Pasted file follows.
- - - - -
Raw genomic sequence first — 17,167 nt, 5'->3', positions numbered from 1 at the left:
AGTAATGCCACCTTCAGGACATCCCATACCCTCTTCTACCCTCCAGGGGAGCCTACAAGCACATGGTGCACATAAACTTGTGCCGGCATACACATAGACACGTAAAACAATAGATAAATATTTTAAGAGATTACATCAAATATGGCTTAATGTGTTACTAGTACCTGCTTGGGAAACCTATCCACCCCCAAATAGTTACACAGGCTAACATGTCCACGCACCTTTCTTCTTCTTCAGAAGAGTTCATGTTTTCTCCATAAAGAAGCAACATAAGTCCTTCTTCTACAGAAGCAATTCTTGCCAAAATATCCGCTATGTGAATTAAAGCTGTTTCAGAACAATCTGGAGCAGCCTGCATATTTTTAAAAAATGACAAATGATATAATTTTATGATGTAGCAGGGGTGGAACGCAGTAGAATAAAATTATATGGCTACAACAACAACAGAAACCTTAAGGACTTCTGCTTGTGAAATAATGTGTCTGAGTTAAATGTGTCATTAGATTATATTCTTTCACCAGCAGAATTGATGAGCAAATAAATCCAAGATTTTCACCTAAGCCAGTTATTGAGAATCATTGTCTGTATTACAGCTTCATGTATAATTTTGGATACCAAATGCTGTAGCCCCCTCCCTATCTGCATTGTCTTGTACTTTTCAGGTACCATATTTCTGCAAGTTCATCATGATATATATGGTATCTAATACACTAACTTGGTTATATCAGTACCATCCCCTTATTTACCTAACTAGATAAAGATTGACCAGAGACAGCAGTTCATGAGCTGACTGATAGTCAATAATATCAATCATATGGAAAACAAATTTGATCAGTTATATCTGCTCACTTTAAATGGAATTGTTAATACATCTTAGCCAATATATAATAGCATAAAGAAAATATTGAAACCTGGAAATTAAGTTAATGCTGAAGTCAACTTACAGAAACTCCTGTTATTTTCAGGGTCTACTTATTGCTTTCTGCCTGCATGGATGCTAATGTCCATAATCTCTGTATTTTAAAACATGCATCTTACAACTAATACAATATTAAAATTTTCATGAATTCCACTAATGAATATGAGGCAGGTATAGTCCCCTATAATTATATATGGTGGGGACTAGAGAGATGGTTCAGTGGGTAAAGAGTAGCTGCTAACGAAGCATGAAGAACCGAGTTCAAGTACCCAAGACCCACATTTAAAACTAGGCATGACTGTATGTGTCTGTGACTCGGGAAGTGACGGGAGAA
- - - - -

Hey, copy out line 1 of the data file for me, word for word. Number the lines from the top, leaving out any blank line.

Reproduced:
Raw genomic sequence first — 17,167 nt, 5'->3', positions numbered from 1 at the left: